CHAPTER XII. THE RIO VIRGEN AND THE UINKARET MOUNTAINS.
Our course is to the south. From Pipe Spring we can see a mountain, and I recognize it as the one seen last summer from a cliff overlooking the Grand Canyon; and I wish to reach the river just behind the mountain. There are Indians living in the group, of which it is the highest, whom I wish to visit on the way. These mountains are of volcanic origin, and we soon come to ground that is covered with fragments of lava. The way becomes very difficult. We have to cross deep ravines, the heads of canyons that run into the Grand Canyon. It is curious now to observe the knowledge of our Indians. There is not a trail but what they know; every gulch and every rock seems familiar. I have prided myself on being able to grasp and retain in my mind the topography of a country; but these Indians put me to shame. My knowledge is only general, embracing the more important features of a region that remains as a map engraved on my mind; but theirs is particular. They know every rock and every ledge, every gulch and canyon, and just where to wind among these to find a pass; and their knowledge is unerring. They cannot describe a country to you, but they can tell you all the particulars of a route.
I have but one pony for the two, and they were to ride "turn about"; but Chuar'ruumpeak, the chief, rides, and Shuts, the one-eyed, barelegged, merry-faced pigmy, walks, and points the way with a slender cane; then leaps and bounds by the shortest way, and sits down on a rock and waits demurely until we come, always meeting us with a jest, his face a rich mine of sunny smiles.
At dusk we reach the water pocket. It is in a deep gorge on the flank of this great mountain. During the rainy season the water rolls down the mountain side, plunging over precipices, and excavates a deep basin in the solid rock below. This basin, hidden from the sun, holds water the year round.
September 16. - This morning, while the men are packing the animals, I climb a little mountain near camp, to obtain a view of the country. It is a huge pile of volcanic scoria, loose and light as cinders from a forge, which give way under my feet, and I climb with great labor; but, reaching the summit and looking to the southeast, I see once more the labyrinth of deep gorges that flank the Grand Canyon; in the multitude, I cannot determine whether it is itself in view or not. The memories of grand and awful months spent in their deep, gloomy solitudes come up, and I live that life over again for a time.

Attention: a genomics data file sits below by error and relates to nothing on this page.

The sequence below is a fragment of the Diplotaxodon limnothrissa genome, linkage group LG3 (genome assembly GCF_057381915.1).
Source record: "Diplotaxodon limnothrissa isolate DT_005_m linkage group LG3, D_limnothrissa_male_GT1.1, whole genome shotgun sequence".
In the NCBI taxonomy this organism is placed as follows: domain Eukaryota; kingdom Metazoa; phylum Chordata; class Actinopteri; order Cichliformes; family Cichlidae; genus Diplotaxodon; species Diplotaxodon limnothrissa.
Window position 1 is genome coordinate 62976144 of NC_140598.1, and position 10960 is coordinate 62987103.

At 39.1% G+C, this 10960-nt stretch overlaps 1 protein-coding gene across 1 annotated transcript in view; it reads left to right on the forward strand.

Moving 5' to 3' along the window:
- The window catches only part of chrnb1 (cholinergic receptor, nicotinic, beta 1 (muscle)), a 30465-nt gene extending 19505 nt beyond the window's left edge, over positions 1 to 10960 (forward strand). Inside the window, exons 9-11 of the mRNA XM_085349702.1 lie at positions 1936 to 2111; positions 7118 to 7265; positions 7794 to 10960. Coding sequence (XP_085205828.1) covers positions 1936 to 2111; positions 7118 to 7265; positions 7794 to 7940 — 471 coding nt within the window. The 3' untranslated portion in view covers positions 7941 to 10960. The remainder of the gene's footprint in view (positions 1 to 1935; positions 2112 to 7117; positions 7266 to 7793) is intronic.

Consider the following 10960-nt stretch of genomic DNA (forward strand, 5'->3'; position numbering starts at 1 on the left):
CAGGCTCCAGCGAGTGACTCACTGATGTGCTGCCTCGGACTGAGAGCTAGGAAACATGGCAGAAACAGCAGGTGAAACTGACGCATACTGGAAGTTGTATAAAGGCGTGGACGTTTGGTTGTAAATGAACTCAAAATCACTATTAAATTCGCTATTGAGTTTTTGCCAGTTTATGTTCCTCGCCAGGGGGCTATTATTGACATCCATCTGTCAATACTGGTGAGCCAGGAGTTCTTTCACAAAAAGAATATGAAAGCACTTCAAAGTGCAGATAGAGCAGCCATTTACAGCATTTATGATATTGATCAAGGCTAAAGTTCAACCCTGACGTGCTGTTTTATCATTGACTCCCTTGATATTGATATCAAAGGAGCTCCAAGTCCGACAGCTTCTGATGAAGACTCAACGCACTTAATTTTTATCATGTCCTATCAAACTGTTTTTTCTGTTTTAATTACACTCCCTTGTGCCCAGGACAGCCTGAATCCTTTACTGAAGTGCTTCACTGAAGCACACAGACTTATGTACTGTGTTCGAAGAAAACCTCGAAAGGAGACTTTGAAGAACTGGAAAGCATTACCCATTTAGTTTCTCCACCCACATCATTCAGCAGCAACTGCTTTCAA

I supposed, before starting, that I could get a good view of the great mountain from this point; but it is like climbing a chair to look at a castle. I wish to discover some way by which it can be ascended, as it is my intention to go to the summit before I return to the settlements. There is a cliff near the summit and I do not see any way yet. Now down I go, sliding on the cinders, making them rattle and clang.
The Indians say we are to have a short ride to-day and that we shall reach an Indian village, situated by a good spring. Our way is across the spurs that put out from the great mountain as we pass it to the left.
Up and down we go across deep ravines, and the fragments of lava clank under our horses' feet; now among cedars, now among pines, and now across mountain-side glades. At one o'clock we descend into a lovely valley, with a carpet of waving grass; sometimes there is a little water in the upper end of it, and during some seasons the Indians we wish to find are encamped here. Chuar'ruumpeak rides on to find them, and to say we are friends, otherwise they would run away or propose to fight us, should we come without notice. Soon we see Chuar'ruumpeak riding at full speed and hear him shouting at the top of his voice, and away in the distance are two Indians scampering up the mountain side. One stops; the other still goes on and is soon lost to view. We ride up and find Chuar'ruumpeak talking with the one who had stopped. It is one of the ladies resident in these mountain glades; she is evidently paying taxes, Godiva-like. She tells us that her people are at the spring; that it is only two hours' ride; that her good master has gone on to tell them we are coming; and that she is harvesting seeds.
We sit down and eat our luncheon and share our biscuits with the woman of the mountains; then on we go over a divide between two rounded peaks. I send the party on to the village and climb the peak on the left, riding my horse to the upper limit of trees and then tugging up afoot. From this point I can see the Grand Canyon, and I know where I am. I can see the Indian village, too, in a grassy valley, embosomed in the mountains, the smoke curling up from their fires; my men are turning out their horses and a group of natives stand around. Down the mountain I go and reach camp at sunset. After supper we put some cedar boughs on the fire; the dusky villagers sit around, and we have a smoke and a talk. I explain the object of my visit, and assure them of my friendly intentions. Then I ask them about a way down into the canyon. They tell me that years ago a way was discovered by which parties could go down, but that no one has attempted it for a long time; that it is a very difficult and very dangerous undertaking to reach the "Big Water." Then I inquire about the Shi'vwits, a tribe that lives about the springs on the mountain sides and canyon cliffs to the southwest. They say that their village is now about 30 miles away, and promise to send a messenger for them to-morrow morning.